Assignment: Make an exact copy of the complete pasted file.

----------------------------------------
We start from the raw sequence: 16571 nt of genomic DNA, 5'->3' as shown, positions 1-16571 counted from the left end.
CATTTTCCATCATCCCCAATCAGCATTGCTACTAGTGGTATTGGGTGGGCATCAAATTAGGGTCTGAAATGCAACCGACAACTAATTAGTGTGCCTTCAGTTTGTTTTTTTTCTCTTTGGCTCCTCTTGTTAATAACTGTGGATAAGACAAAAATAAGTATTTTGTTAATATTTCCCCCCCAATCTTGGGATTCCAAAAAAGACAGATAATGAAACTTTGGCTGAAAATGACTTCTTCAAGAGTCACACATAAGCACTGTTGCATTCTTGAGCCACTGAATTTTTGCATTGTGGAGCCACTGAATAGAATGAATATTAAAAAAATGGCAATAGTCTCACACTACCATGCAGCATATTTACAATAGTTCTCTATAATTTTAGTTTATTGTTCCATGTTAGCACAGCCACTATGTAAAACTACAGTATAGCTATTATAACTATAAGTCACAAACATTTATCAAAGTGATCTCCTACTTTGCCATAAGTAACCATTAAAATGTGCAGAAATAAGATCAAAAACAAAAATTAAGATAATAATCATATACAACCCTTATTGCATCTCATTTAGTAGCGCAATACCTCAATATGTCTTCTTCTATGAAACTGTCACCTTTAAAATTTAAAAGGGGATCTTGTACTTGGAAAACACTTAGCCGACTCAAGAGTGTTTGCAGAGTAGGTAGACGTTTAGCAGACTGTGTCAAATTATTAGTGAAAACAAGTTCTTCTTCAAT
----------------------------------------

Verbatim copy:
We start from the raw sequence: 16571 nt of genomic DNA, 5'->3' as shown, positions 1-16571 counted from the left end.
CATTTTCCATCATCCCCAATCAGCATTGCTACTAGTGGTATTGGGTGGGCATCAAATTAGGGTCTGAAATGCAACCGACAACTAATTAGTGTGCCTTCAGTTTGTTTTTTTTCTCTTTGGCTCCTCTTGTTAATAACTGTGGATAAGACAAAAATAAGTATTTTGTTAATATTTCCCCCCCAATCTTGGGATTCCAAAAAAGACAGATAATGAAACTTTGGCTGAAAATGACTTCTTCAAGAGTCACACATAAGCACTGTTGCATTCTTGAGCCACTGAATTTTTGCATTGTGGAGCCACTGAATAGAATGAATATTAAAAAAATGGCAATAGTCTCACACTACCATGCAGCATATTTACAATAGTTCTCTATAATTTTAGTTTATTGTTCCATGTTAGCACAGCCACTATGTAAAACTACAGTATAGCTATTATAACTATAAGTCACAAACATTTATCAAAGTGATCTCCTACTTTGCCATAAGTAACCATTAAAATGTGCAGAAATAAGATCAAAAACAAAAATTAAGATAATAATCATATACAACCCTTATTGCATCTCATTTAGTAGCGCAATACCTCAATATGTCTTCTTCTATGAAACTGTCACCTTTAAAATTTAAAAGGGGATCTTGTACTTGGAAAACACTTAGCCGACTCAAGAGTGTTTGCAGAGTAGGTAGACGTTTAGCAGACTGTGTCAAATTATTAGTGAAAACAAGTTCTTCTTCAAT